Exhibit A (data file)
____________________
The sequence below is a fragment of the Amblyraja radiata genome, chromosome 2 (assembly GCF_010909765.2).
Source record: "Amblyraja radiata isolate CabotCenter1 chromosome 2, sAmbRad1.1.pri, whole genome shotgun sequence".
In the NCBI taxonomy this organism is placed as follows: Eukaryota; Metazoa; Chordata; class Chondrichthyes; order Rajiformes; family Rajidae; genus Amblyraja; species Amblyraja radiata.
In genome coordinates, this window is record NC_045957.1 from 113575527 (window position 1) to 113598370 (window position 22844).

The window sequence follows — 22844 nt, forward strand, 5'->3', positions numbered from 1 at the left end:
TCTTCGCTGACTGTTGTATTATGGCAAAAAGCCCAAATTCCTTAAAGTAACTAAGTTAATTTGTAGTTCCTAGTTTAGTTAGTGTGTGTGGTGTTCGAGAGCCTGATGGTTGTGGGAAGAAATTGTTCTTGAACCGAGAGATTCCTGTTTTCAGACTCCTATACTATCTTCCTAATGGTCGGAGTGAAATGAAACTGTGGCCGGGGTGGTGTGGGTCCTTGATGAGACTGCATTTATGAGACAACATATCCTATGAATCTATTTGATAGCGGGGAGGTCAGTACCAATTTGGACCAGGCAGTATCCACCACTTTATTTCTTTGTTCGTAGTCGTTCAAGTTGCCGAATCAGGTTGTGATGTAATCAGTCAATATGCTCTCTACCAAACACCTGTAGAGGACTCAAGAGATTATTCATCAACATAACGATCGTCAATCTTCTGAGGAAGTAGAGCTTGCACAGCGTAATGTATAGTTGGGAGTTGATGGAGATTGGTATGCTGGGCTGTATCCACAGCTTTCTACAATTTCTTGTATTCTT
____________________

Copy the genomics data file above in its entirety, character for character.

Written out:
The sequence below is a fragment of the Amblyraja radiata genome, chromosome 2 (assembly GCF_010909765.2).
Source record: "Amblyraja radiata isolate CabotCenter1 chromosome 2, sAmbRad1.1.pri, whole genome shotgun sequence".
In the NCBI taxonomy this organism is placed as follows: Eukaryota; Metazoa; Chordata; class Chondrichthyes; order Rajiformes; family Rajidae; genus Amblyraja; species Amblyraja radiata.
In genome coordinates, this window is record NC_045957.1 from 113575527 (window position 1) to 113598370 (window position 22844).

The window sequence follows — 22844 nt, forward strand, 5'->3', positions numbered from 1 at the left end:
TCTTCGCTGACTGTTGTATTATGGCAAAAAGCCCAAATTCCTTAAAGTAACTAAGTTAATTTGTAGTTCCTAGTTTAGTTAGTGTGTGTGGTGTTCGAGAGCCTGATGGTTGTGGGAAGAAATTGTTCTTGAACCGAGAGATTCCTGTTTTCAGACTCCTATACTATCTTCCTAATGGTCGGAGTGAAATGAAACTGTGGCCGGGGTGGTGTGGGTCCTTGATGAGACTGCATTTATGAGACAACATATCCTATGAATCTATTTGATAGCGGGGAGGTCAGTACCAATTTGGACCAGGCAGTATCCACCACTTTATTTCTTTGTTCGTAGTCGTTCAAGTTGCCGAATCAGGTTGTGATGTAATCAGTCAATATGCTCTCTACCAAACACCTGTAGAGGACTCAAGAGATTATTCATCAACATAACGATCGTCAATCTTCTGAGGAAGTAGAGCTTGCACAGCGTAATGTATAGTTGGGAGTTGATGGAGATTGGTATGCTGGGCTGTATCCACAGCTTTCTACAATTTCTTGTATTCTT